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Global Trade Trends to Watch

Aug. 11, 2020
Here’s what procurement professionals need to know about the current global trade environment and how it could impact their operations for the remainder of 2020 and into 2021.

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After more than a decade of relative stability, the dynamics of global trade have been thrown into disarray by the global pandemic. So says The Economist Intelligence Unit in “A new era: global trade in 2020 and beyond.” In it, the publication paints an uncertain picture of what’s to come on the international trade front over the next 12 months.   

“The spread of the coronavirus is affecting production in Asia, disrupting supply chains across the world and depressing consumer demand,” it says. “And while economic forecasts that measure the depth of the looming recession vary, it says there is widespread consensus that the global economy will contract much more sharply than during the 2008-09 global financial crisis.”

The Impacts of COVID-19

The knock-on implications of the virus are disrupting both international business operations and global supply chains, according to The Economist Intelligence Unit, which says that the most-affected regions in China are crucially important to many global industries. Hubei, for example, is the heart of China’s “optics valley” where firms produce essential components for use in telecom networks.

“Around one-quarter of the world’s optical-fiber cables and devices are manufactured there, as are vast numbers of smartphone microchips and more basic goods such as iron and steel components or chemicals,” it points out. “Although Chinese factories [started reopening], the fact that the coronavirus has spread across the world is severely undermining consumer demand in key export markets.”

Having interviewed numerous global trade experts for its report, the organization says most interviewees believe the virus will have a long-lasting, structural impact on the way in which firms manage supply chains and supplier relations. “Many supply chains rely on smaller companies which could go out of business before the virus disappears,” it adds. “Small and medium-sized businesses do not have the capital to survive for months without any sales.”

Volatile U.S.-China Trade Accords

Already an issue pre-pandemic, this is one area of concern that’s only been exacerbated by the global pandemic. In 2019, U.S.-China bilateral trade represented $560 billion. Pre-COVID, tension in this trading relationship was the biggest cloud of uncertainty hanging over global trade, The Economic Business Intelligence states, “and it will continue to be a crucial factor shaping global trade in the coming year.”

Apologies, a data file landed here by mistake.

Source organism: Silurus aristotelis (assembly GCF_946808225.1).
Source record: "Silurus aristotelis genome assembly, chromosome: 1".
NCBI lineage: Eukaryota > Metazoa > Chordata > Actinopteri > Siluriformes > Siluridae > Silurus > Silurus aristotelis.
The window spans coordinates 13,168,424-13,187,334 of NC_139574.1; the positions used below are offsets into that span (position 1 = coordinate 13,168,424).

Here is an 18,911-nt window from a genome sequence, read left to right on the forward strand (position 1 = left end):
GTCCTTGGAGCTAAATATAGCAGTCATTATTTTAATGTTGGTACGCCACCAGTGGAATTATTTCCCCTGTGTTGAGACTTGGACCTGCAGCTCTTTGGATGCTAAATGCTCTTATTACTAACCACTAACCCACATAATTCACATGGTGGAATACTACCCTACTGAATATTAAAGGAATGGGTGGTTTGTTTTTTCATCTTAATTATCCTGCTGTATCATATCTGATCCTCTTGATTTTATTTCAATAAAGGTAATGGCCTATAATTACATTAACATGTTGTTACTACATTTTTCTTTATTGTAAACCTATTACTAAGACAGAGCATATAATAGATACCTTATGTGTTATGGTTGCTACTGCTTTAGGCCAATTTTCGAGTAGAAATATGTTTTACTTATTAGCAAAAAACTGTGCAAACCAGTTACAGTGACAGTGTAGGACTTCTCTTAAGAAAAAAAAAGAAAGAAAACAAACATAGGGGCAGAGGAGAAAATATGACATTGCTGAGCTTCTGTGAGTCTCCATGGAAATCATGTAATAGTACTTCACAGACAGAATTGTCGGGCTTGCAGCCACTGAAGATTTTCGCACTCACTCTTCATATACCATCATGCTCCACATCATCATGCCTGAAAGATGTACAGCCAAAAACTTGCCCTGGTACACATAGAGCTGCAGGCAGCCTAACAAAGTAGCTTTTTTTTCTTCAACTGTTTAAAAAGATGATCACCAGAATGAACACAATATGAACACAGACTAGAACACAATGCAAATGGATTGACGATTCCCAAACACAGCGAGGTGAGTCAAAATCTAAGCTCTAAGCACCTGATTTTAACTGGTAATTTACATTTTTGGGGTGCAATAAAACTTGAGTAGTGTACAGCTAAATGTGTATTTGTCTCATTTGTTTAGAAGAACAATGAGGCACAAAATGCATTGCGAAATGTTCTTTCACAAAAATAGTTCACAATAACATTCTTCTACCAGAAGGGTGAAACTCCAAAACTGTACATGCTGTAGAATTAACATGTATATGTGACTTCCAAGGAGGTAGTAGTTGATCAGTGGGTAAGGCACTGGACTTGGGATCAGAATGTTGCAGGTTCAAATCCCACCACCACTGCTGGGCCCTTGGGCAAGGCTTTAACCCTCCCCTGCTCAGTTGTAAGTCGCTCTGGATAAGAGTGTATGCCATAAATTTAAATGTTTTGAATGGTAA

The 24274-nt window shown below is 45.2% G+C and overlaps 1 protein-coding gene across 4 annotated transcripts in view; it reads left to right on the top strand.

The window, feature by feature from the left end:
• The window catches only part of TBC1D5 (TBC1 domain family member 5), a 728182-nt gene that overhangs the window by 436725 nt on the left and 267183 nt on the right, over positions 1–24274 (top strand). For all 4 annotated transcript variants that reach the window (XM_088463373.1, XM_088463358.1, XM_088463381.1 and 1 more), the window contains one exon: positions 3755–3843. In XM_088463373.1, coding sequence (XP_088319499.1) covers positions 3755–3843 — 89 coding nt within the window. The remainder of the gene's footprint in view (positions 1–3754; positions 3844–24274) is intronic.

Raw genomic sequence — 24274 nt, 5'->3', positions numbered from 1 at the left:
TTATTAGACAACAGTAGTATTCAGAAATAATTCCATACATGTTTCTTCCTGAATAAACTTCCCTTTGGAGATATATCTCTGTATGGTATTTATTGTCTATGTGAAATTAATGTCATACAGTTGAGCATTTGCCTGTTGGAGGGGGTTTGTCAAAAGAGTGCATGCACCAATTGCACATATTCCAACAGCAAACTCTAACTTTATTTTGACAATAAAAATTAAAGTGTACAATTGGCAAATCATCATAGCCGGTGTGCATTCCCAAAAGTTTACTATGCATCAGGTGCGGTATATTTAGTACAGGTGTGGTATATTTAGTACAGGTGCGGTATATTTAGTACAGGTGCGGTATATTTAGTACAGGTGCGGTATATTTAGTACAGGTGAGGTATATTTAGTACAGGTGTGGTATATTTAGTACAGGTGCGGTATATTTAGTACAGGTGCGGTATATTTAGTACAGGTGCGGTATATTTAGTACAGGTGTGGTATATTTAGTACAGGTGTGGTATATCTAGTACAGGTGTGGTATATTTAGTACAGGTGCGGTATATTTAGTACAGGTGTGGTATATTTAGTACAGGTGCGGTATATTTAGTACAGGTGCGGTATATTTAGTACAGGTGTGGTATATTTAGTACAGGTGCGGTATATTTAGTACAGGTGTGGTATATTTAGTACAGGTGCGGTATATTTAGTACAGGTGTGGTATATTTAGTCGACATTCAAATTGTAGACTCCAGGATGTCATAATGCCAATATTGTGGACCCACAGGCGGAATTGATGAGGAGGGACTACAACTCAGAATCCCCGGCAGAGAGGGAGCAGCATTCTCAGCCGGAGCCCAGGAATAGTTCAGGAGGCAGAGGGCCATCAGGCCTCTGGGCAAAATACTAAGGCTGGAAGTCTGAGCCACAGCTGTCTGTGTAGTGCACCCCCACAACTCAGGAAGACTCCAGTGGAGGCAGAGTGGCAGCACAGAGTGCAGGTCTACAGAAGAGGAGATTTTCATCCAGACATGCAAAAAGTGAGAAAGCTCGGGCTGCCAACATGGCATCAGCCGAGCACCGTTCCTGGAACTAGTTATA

The uncertainty caused by U.S.-Chinese trade relations is likely to raise buyers’ costs by forcing firms to hold higher levels of stocks, the organization predicts. “Planning will also be complicated as companies are forced to budget for greater contingency in order to mitigate

the heightened risks,” it continues. “The volatility is likely to prompt procurement departments to think about reducing their exposure to a possible resumption of the U.S.-China trade war, including possible product re-routing or alternative sourcing.”

U.S.-EU Trade Relations

The Economist Business Intelligence says these relations have been under strain since mid-2018 when the US government launched an investigation into the national security implications of imports of foreign-made cars and parts and threatened to raise tariffs on European auto imports by 25%. “Although the U.S. appears to have withdrawn the threat for now, tensions persist on a number of fronts,” it says. For example, the U.S. threatened to place additional tariffs on France after its efforts to implement a digital-services tax.

“Any of these disputes could spark a damaging trade war between the U.S. and the EU,” the organization states. Should these tensions escalate, it could raise costs for businesses and take a bite out of corporate profits. “Sometimes firms can look to pass on extra costs to consumers through higher retail prices,” The Economist Business Intelligence says, “but if domestic demand is struggling as a result of the impact of the coronavirus, firms will have to absorb these costs internally.”

Identifying and Reacting to Disruption

The Economist Business Intelligence points to rising non-tariff protectionism (e.g., subsidies in the form of direct financial support on the part of governments) and the taxation of digital trade as two more trends that organizations should be paying attention to right now. And while COVID-19 is clearly the most widespread, impactful issue to watch at the moment, the pre-existing trends outlined above are equally as important.

“The year 2020 is set to be a watershed for the global economy. Even when coronavirus itself is eventually contained, no company should expect a quick and easy return to ‘normal,’” the organization concludes. “The businesses that survive, and even thrive, in the new normal will be those that identify how these disruptions affect their business and adapt accordingly—sooner, rather than later.”

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About the Author

Bridget McCrea | Contributing Writer | Supply Chain Connect

Bridget McCrea is a freelance writer who covers business and technology for various publications.